6. Consider “organic whenever possible” in food but prioritize organic meat and dairy. Many food products are contaminated by pesticides, herbicides, and other chemicals that are present in the soil. However, we understand that eating all-organic can be expensive. You can depend on the EWG, which publishes an annual list of the “Dirty DozenTM,” the shopper’s guide to pesticides in produce. You can purchase their list of the “Clean 15TM.”

7. Be careful with consumption of large predator fish: Ciguatera is a toxin that naturally occurs in algae. Fish that eat the algae become toxic. The effect is amplified up the food chain so that the largest predatory fish are potentially the most toxic. While Ciguatera is not directly toxic to the kidneys, it can lead to severe GI symptoms that can cause dehydration and acute kidney injury. More concerning, though, is mercury in the fish. Chronic mercury poisoning can lead to nephrotic syndrome, a kidney disorder that causes the body to excrete too much protein in the urine. Limit your consumption of fish to no more than two servings a week.

8. Do not get amalgam fillings and/or consider removal: Here again, there is the potential exposure to mercury leading to kidney injury. Amalgam fillings release low levels of mercury in the form of a vapor that can be inhaled and absorbed by the lungs. According to the FDA, the highest risk population are children, pregnant and nursing mothers, patients with neurological and kidney dysfunction, and those who are sensitive to mercury. Remove mercury fillings only under the care of a dentist specifically trained in this technique and who is aware of the risks.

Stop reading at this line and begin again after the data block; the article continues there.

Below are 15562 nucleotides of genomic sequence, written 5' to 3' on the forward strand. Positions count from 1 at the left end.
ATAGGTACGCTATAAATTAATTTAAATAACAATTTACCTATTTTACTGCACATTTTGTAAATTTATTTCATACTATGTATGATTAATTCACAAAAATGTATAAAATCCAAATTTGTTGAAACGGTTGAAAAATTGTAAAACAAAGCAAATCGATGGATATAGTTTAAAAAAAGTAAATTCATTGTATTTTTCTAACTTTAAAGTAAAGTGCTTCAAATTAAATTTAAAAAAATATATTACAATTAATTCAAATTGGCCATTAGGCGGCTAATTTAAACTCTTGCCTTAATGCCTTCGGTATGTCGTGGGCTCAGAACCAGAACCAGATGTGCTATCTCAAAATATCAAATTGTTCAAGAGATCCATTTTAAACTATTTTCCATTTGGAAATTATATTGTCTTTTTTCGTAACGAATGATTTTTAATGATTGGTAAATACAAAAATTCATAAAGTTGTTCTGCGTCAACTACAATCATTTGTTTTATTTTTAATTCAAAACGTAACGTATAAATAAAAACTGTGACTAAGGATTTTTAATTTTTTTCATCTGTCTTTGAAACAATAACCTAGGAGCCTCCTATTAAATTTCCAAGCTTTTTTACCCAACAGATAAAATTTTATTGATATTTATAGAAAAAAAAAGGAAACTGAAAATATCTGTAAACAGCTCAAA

9. Avoid living near highways: Living near heavy traffic is associated with higher exposure to air pollution. PM 2.5 refers to particulate matter that is up to 2.5 microns in size. Because of their small size, they are considered to be the worst of all air pollutants. They reach the alveoli of the lungs and enter the bloodstream. This studylooked at the link between PM 2.5 and chronic kidney disease (CKD) in the twin cities area of Minnesota. Researchers found that the risk of CKD increases with higher levels of PM 2.5. This remained true after adjusting for all other variables.

10. Clean furnace filters regularly; consider an air purifier: Air pollution is not limited to outdoor exposure; 4.1% of global deaths are attributed to indoor air pollution. According to the EPA, fuel-burning combustion appliances, central heating, and cooling systems, and humidification devices are some of the major causes of indoor air pollution.

The bottom line on environmental chemicals and kidney disease

Environmental toxin exposure is associated with poor kidney health. There are steps that you can take to limit your exposure as much as possible. Some of these steps may not be available to you at this time or may not be easy to implement all at once. The goal is to lower the overall burden of chemicals that can cause kidney disease. It takes time. Start with one of the steps here and refer back to this guide as you gradually incorporate each of these ten steps to reach a cleaner living and healthier kidneys.

 

In this new category, we will post once a month practical tips and tricks for healthy living with kidney disease. Consider these as tools that you can modify according to your unique situation. These tools span across our principles of Integrative medicine approach for kidney disease, including genetics, environmental exposure, gut health, lifestyle and others. We invite others to contribute to this category. If you are interested in contributing, please contact us info@inkidney.com.